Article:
settings, some of which the bundle might not be able to remove. We
therefore propose the creation of a document [36] which lists steps our
users can take to mitigate these traces on the different operating

Of course, Tor Browser Bundle users wishing to take immediate action to
prevent the creation of forensic traces are not out of luck: “the
easiest way to avoid leaving traces on a computer system is to use The
Amnesiac Incognito Live System (Tails) [37].”


Miscellaneous development news

David Goulet is making good progress [38] on his rewrite of torsocks
[39] and should have a beta ready in a couple of weeks. He awaits your
code reviews, comments and contributions.

Leo Unglaub ran into some trouble with a dependency just as he was about
to publish the work-in-progress code for his Vidalia replacement [40].

Nick Mathewson did some analysis on possible methods for reducing the
volume of fetched directory information [41], by running some scripts
over the last month of consensus directories.


A vulnerability affecting microdescriptors in Tor?

On Friday, June 28 an anonymous individual contacted Tor developers over
Twitter [41] claiming to have found a vulnerability in the way
microdescriptors are validated by Tor clients which would allow
“determination of the source and end-point of a given [victim’s] tor
connection with little more than a couple relays and some rogue
directory authorities [both controlled by the adversary].” [42]

Detailed testing by Nick Mathewson [42,43] could not reproduce the
behavior in the Tor client that was claimed to enable such an attack.
After a lengthy Twitter debate with Mathewson, the reporter disappeared,
no bugs have been filed, and it appears the vulnerability was nothing of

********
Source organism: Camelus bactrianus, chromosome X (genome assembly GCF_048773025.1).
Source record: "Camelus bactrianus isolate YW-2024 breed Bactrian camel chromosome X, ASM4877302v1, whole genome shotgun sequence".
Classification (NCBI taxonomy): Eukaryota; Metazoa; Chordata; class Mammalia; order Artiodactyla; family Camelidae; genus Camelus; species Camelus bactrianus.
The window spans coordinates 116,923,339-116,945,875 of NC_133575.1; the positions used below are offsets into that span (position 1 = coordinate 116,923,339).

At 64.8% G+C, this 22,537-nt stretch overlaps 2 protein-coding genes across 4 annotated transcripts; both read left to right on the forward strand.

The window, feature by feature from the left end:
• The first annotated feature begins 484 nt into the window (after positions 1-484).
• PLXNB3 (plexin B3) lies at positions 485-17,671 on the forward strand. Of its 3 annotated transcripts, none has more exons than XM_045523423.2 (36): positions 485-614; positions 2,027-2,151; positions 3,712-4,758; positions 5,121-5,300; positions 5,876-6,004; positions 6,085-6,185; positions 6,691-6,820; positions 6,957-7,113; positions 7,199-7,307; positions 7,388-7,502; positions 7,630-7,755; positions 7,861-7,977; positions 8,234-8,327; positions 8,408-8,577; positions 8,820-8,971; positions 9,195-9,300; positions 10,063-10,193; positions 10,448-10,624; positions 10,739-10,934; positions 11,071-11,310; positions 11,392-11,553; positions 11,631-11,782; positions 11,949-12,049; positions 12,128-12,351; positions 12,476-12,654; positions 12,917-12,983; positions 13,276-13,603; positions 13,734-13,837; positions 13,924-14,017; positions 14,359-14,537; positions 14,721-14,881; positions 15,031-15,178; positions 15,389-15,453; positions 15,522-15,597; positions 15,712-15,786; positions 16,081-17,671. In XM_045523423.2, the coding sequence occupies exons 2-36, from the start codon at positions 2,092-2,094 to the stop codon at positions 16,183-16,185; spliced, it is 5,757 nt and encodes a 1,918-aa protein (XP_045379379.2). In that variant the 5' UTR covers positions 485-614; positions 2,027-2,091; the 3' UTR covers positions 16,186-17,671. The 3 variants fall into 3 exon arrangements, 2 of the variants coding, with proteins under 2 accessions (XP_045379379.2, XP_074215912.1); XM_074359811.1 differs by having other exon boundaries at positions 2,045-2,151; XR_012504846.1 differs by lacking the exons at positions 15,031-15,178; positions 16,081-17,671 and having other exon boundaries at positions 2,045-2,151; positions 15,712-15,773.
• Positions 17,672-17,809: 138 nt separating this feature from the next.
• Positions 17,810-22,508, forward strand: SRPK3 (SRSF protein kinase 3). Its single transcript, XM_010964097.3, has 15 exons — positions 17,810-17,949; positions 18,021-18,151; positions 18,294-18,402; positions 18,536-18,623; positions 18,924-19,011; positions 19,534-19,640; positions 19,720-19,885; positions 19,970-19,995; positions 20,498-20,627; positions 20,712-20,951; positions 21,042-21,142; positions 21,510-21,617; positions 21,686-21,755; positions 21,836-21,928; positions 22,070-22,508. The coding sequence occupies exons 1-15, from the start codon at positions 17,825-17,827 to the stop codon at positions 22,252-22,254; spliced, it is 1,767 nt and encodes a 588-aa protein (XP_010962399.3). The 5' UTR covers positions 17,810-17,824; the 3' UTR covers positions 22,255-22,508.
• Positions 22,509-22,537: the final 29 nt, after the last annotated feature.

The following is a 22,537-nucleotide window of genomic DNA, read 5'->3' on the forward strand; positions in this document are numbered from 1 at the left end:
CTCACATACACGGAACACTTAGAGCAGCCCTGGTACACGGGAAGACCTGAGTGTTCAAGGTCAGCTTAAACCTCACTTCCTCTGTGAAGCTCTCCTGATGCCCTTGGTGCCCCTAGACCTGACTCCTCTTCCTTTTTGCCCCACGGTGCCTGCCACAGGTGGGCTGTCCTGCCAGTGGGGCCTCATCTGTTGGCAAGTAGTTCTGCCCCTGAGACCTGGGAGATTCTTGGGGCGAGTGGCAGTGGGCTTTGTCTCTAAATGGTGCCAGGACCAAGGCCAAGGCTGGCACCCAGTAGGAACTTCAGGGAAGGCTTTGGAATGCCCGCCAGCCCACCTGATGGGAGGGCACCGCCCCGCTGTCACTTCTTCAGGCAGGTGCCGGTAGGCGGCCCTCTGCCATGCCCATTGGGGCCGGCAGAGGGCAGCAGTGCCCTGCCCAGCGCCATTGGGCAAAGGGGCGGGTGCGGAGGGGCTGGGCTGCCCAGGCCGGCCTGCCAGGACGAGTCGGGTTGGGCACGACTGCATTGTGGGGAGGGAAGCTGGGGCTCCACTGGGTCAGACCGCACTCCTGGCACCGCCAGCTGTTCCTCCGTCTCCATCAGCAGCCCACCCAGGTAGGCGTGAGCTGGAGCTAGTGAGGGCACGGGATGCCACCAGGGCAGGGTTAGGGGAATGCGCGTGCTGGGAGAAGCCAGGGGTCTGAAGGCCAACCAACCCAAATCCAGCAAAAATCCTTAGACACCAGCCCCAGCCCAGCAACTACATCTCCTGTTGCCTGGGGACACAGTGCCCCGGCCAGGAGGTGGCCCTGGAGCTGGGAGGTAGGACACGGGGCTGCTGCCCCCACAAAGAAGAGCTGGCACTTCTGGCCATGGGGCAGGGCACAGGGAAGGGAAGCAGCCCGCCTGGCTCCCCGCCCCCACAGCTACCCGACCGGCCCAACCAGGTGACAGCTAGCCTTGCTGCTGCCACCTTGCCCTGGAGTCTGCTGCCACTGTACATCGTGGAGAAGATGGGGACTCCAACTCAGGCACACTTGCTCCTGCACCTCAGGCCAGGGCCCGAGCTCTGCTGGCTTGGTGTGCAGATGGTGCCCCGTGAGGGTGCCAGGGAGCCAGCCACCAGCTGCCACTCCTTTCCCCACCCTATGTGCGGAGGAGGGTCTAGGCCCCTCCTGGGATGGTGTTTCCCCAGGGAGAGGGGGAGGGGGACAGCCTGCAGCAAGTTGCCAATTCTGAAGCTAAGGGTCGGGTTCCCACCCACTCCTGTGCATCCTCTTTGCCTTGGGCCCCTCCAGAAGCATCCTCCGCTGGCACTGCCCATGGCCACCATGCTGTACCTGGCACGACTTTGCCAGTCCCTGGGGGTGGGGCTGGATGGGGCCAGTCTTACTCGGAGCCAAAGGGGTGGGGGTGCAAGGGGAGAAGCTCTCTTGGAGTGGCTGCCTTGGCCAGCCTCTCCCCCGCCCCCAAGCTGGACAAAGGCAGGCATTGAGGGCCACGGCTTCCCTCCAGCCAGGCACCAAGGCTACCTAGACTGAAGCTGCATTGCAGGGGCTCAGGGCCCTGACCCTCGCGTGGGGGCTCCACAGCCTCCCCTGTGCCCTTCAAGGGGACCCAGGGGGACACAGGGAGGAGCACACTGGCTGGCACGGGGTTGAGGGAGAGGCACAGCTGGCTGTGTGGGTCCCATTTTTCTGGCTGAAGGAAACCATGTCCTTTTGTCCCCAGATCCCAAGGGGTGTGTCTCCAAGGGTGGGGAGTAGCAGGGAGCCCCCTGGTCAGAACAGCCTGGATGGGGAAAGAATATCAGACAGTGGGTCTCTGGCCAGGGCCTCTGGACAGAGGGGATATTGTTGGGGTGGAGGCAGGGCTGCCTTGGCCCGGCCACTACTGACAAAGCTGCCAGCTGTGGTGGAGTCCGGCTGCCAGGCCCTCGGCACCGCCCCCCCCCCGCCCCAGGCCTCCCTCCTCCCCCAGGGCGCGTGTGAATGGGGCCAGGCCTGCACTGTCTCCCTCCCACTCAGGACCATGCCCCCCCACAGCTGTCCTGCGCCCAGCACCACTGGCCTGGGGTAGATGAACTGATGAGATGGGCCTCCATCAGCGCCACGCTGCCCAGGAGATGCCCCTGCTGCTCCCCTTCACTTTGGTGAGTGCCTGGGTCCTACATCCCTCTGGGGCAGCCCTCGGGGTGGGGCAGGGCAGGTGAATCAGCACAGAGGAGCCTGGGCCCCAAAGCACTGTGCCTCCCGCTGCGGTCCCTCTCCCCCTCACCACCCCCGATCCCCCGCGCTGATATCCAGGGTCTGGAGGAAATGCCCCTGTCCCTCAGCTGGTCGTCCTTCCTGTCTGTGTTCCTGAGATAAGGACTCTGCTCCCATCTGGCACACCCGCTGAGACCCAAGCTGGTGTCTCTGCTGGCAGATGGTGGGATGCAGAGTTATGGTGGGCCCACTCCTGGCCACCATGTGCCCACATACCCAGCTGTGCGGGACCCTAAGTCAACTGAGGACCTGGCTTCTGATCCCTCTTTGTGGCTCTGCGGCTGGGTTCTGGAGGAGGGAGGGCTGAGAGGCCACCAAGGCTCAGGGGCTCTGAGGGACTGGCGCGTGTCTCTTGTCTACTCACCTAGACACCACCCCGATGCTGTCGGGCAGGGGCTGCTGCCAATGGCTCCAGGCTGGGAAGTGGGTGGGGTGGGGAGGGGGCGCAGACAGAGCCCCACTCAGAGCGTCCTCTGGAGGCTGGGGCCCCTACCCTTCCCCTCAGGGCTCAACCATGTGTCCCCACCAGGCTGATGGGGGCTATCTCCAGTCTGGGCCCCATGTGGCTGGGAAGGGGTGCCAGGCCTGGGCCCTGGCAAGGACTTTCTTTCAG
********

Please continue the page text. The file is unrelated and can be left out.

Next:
the sort. Without being able to verify the existence of the claimed vulnerability, Mathewson
concluded that the reporter’s described attack was equivalent “at worst…
to the ‘request filtering’ attack… which has defenses” [45].

The issue was also mentioned (and likewise dismissed) on the security
mailing list, Full Disclosure [46].

For anyone interested in reporting vulnerabilities in Tor software,
please avoid following that example. Until a process gets
documented [47], the best way to report the discovery of a vulnerability
is to get in touch with one of the Tor core developers using encrypted


Upcoming events

Jul 6-11 | Lunar @ LSM 2013
| Brussels, Belgium
Jul 10-12 | Tor at Privacy Enhancing Technology Symposium
| Bloomington, Indiana, USA
Jul 22-26 | Tor annual dev. meeting
| München, Germany
Jul 31-05 | Tor at OHM
| Geestmerambacht, Netherlands

This issue of Tor Weekly News has been assembled by Lunar, dope457,
moskvax, Mike Perry, Nick Mathewson, mttp, and luttigdev.

Want to continue reading TWN? Please help us create this newsletter.
We still need more volunteer writers who watch the Tor community
and report about what is going on. Please see the project page [48]
and write down your name if you want to get involved!



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One Comment
  1. The newsletter did not look good with block-alignment.

    I can’t see which looks better left or center alignment. I don’t like both and choose to use center.

Comments are closed.